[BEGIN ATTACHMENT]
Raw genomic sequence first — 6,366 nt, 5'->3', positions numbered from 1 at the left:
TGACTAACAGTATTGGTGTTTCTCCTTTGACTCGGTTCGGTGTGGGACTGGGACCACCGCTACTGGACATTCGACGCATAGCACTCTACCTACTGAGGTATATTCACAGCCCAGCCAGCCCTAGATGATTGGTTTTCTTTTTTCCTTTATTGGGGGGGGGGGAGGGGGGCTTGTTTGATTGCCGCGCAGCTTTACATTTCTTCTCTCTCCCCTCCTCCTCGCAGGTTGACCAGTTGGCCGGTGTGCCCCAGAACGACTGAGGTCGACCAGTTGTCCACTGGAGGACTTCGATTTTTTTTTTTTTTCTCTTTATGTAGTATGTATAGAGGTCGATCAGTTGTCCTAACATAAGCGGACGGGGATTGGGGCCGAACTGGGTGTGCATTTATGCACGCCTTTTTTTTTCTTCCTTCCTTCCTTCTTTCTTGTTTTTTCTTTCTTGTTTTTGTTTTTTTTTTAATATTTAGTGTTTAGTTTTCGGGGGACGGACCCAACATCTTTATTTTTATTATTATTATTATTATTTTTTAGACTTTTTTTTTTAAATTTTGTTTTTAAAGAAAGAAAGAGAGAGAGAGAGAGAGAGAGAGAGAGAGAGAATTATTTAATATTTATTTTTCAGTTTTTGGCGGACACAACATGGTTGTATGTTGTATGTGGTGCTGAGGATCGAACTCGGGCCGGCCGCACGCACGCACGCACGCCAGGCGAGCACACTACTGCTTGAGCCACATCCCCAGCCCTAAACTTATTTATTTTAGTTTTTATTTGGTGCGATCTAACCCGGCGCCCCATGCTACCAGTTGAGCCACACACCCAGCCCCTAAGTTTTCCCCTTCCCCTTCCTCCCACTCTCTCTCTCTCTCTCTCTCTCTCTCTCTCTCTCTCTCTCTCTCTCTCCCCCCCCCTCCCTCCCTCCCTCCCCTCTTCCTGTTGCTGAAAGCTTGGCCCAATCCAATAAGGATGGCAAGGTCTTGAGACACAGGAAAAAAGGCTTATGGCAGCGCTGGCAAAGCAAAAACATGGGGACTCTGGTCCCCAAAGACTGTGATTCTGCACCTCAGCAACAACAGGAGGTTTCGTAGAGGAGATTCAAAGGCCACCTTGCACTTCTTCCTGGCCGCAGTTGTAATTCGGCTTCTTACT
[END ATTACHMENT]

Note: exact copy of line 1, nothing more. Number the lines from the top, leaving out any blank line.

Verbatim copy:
Raw genomic sequence first — 6,366 nt, 5'->3', positions numbered from 1 at the left: